The following analysis of the greater Las Vegas real estate market is provided by Windermere Real Estate Chief Economist Matthew Gardner. We hope that this information may assist you with making better-informed real estate decisions. For further information about the housing market in your area, please don’t hesitate to contact your Windermere agent.
COVID-19 has significantly impacted employment in Northern California, causing the loss of more than 434,000 jobs in March and April and driving the unemployment rate up from 3.9% in March to 13.4% in April. However, although there is certainly a long way to go, employment has started to return. In May and June, the region regained 85,900 jobs and the unemployment rate dropped slightly to 12.2%. Although it is certainly too early to say we are out of the woods, we seem to be headed in a positive direction. That said, COVID-19 infection rates in California started to rise significantly in June, forcing the state to reinstate some restrictions. This is likely to slow the economic recovery until the rising infection rate gets back under control.
❱ In the second quarter of 2020, 9,124 homes sold, a drop of 34.5% compared to the second quarter of 2019. However, there were some encouraging signs: total closings were up 47.4% in the second quarter from the first quarter of this year.
❱ Sales were negative across the board compared to the second quarter of 2019. The largest drop in sales was in Alameda County; the smallest decline was in small Shasta County.
❱ Listing activity was down 30.5% compared to the second quarter of 2019, but rose 58.6% compared to the first quarter of 2020.
❱ I was encouraged to see pending home sales up significantly from the first part of this year and I hope that will translate to higher closings in the third quarter.
❱ The average home price in the Northern Californian counties contained in this report rose 1.5% year-over-year to $979,616.
❱ The most affordable counties in terms of average sale prices were Shasta and Solano, though price growth in these markets was very solid.
❱ Average prices rose in all counties contained in this report, with impressive increases in San Luis Obispo and Napa counties.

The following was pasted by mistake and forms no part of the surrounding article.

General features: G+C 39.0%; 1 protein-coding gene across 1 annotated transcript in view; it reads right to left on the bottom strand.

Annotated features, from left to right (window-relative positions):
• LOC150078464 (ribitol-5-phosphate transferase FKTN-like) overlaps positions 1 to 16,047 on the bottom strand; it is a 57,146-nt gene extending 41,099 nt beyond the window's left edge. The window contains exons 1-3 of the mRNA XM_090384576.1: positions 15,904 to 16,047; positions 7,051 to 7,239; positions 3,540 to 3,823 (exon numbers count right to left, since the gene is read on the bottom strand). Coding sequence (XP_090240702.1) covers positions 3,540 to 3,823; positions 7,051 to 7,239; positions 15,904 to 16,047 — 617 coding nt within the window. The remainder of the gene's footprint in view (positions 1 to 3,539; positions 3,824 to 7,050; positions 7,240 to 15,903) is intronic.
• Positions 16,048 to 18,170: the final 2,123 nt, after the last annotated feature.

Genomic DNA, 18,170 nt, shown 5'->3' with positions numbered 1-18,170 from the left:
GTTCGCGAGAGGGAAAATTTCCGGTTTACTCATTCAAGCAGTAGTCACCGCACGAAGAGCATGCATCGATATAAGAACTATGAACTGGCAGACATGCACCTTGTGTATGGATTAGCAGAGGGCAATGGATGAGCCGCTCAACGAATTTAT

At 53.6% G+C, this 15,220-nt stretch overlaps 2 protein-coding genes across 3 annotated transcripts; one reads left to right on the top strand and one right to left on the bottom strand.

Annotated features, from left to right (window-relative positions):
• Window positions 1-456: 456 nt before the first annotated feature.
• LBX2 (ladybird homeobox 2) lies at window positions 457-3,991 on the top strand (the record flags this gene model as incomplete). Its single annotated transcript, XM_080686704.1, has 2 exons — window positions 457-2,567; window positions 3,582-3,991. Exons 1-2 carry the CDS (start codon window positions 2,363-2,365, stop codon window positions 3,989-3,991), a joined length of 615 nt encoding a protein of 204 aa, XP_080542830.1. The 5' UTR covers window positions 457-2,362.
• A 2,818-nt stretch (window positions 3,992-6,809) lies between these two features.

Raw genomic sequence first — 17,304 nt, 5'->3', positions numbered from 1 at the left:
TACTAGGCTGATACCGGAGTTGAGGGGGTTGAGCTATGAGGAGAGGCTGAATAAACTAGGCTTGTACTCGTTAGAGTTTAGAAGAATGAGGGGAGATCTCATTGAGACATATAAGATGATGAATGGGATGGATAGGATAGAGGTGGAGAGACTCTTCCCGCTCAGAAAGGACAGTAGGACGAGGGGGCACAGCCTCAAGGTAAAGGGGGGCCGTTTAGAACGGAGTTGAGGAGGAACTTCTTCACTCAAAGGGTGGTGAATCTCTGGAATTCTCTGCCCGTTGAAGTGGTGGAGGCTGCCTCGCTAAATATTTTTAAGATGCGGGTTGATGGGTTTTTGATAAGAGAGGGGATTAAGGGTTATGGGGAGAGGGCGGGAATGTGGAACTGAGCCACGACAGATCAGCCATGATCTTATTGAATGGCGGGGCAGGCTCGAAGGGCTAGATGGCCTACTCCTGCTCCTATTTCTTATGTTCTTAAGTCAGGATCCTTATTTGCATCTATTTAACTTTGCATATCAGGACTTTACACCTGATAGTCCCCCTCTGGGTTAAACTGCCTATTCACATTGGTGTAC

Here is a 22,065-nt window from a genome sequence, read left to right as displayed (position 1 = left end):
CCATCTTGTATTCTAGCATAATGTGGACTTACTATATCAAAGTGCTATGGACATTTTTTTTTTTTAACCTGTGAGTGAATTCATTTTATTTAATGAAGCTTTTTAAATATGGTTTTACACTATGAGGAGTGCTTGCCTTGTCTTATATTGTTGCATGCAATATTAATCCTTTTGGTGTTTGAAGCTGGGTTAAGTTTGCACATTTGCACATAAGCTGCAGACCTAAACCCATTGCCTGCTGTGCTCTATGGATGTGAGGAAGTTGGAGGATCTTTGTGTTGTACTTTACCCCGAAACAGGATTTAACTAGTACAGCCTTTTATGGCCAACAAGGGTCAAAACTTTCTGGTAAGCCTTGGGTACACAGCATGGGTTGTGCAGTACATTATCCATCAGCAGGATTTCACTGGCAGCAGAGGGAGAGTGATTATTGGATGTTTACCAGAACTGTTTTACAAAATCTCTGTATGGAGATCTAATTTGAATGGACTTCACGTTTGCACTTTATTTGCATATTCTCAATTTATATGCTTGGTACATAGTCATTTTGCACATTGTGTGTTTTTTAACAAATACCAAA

❱ Home-price growth is a function of supply and demand. Supply levels picked back up in the second quarter, which is a good thing. However, it remains to be seen if demand will rebound given rising COVID-19 infection rates.
Days On Market
❱ The average time it took to sell a home in the Northern Californian counties covered by this report dropped nine days compared to the second quarter of 2019.
❱ The amount of time it took to sell a home dropped in all counties other than Placer and San Luis Obispo, which were up by three days and one day, respectively.
❱ In the second quarter, it took an average of 40 days to sell a home, with homes selling fastest in Santa Clara County and slowest in Shasta County.
❱ The greatest drop in market time was in Shasta County, where it took 48 fewer days to sell a home than in the second quarter of 2019.
This speedometer reflects the state of the region’s real estate market using housing inventory, price gains, home sales, interest rates, and larger economic factors.
The drop in listings caused by COVID-19 in first quarter is starting to rebound, but the region is still reacting to the impact of the pandemic. Demand, although not as robust as I would like to see, is still there, as demonstrated by significant price increases. But a resurgence in COVID-19 cases continues to make the direction of the housing market uncertain.
Assuming the state gets new infection rates back under control and the region starts to reopen again, I expect the market to start performing a bit better later in the year. As such, I am leaving the needle in the same position as in the first quarter of this year.
About Matthew Gardner
As Chief Economist for Windermere Real Estate, Matthew Gardner is responsible for analyzing and interpreting economic data and its impact on the real estate market on both a local and national level. Matthew has over 30 years of professional experience both in the U.S. and U.K.
In addition to his day-to-day responsibilities, Matthew sits on the Washington State Governors Council of Economic Advisors; chairs the Board of Trustees at the Washington Center for Real Estate Research at the University of Washington; and is an Advisory Board Member at the Runstad Center for Real Estate Studies at the University of Washington where he also lectures in real estate economics.